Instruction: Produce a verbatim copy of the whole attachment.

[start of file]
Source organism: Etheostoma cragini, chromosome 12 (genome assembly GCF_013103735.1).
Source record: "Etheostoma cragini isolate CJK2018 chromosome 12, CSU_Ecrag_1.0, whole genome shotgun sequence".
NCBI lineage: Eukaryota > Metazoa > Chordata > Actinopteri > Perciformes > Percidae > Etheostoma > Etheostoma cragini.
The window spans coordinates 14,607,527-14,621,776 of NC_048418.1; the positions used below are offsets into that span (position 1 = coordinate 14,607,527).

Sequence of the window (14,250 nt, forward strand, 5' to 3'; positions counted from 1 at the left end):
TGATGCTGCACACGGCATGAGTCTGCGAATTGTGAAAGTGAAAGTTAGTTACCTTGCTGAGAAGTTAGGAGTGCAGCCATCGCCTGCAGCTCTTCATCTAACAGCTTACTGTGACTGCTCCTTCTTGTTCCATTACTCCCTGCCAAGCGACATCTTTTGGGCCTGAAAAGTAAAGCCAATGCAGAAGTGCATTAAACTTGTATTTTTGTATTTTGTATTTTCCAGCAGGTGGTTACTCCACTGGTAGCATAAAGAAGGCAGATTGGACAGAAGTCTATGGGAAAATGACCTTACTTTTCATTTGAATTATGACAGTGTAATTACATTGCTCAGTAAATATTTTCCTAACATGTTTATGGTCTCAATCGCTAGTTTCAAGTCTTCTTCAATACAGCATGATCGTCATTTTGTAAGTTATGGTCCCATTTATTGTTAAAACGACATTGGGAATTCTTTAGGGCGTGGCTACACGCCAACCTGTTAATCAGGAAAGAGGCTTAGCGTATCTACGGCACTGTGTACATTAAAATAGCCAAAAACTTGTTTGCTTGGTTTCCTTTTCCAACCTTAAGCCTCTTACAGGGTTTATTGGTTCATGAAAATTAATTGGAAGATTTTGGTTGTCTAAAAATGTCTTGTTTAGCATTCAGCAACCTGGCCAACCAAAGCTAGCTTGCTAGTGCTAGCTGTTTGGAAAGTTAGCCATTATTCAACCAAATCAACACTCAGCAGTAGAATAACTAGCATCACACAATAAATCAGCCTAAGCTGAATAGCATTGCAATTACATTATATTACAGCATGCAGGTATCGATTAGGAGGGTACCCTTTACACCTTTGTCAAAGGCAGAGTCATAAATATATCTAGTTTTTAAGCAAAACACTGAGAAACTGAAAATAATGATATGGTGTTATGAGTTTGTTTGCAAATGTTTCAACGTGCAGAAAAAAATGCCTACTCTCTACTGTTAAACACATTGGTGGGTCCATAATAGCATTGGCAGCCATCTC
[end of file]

Source organism: Etheostoma cragini, chromosome 12 (genome assembly GCF_013103735.1).
Source record: "Etheostoma cragini isolate CJK2018 chromosome 12, CSU_Ecrag_1.0, whole genome shotgun sequence".
NCBI lineage: Eukaryota > Metazoa > Chordata > Actinopteri > Perciformes > Percidae > Etheostoma > Etheostoma cragini.
The window spans coordinates 14,607,527-14,621,776 of NC_048418.1; the positions used below are offsets into that span (position 1 = coordinate 14,607,527).

Sequence of the window (14,250 nt, forward strand, 5' to 3'; positions counted from 1 at the left end):
TGATGCTGCACACGGCATGAGTCTGCGAATTGTGAAAGTGAAAGTTAGTTACCTTGCTGAGAAGTTAGGAGTGCAGCCATCGCCTGCAGCTCTTCATCTAACAGCTTACTGTGACTGCTCCTTCTTGTTCCATTACTCCCTGCCAAGCGACATCTTTTGGGCCTGAAAAGTAAAGCCAATGCAGAAGTGCATTAAACTTGTATTTTTGTATTTTGTATTTTCCAGCAGGTGGTTACTCCACTGGTAGCATAAAGAAGGCAGATTGGACAGAAGTCTATGGGAAAATGACCTTACTTTTCATTTGAATTATGACAGTGTAATTACATTGCTCAGTAAATATTTTCCTAACATGTTTATGGTCTCAATCGCTAGTTTCAAGTCTTCTTCAATACAGCATGATCGTCATTTTGTAAGTTATGGTCCCATTTATTGTTAAAACGACATTGGGAATTCTTTAGGGCGTGGCTACACGCCAACCTGTTAATCAGGAAAGAGGCTTAGCGTATCTACGGCACTGTGTACATTAAAATAGCCAAAAACTTGTTTGCTTGGTTTCCTTTTCCAACCTTAAGCCTCTTACAGGGTTTATTGGTTCATGAAAATTAATTGGAAGATTTTGGTTGTCTAAAAATGTCTTGTTTAGCATTCAGCAACCTGGCCAACCAAAGCTAGCTTGCTAGTGCTAGCTGTTTGGAAAGTTAGCCATTATTCAACCAAATCAACACTCAGCAGTAGAATAACTAGCATCACACAATAAATCAGCCTAAGCTGAATAGCATTGCAATTACATTATATTACAGCATGCAGGTATCGATTAGGAGGGTACCCTTTACACCTTTGTCAAAGGCAGAGTCATAAATATATCTAGTTTTTAAGCAAAACACTGAGAAACTGAAAATAATGATATGGTGTTATGAGTTTGTTTGCAAATGTTTCAACGTGCAGAAAAAAATGCCTACTCTCTACTGTTAAACACATTGGTGGGTCCATAATAGCATTGGCAGCCATCTC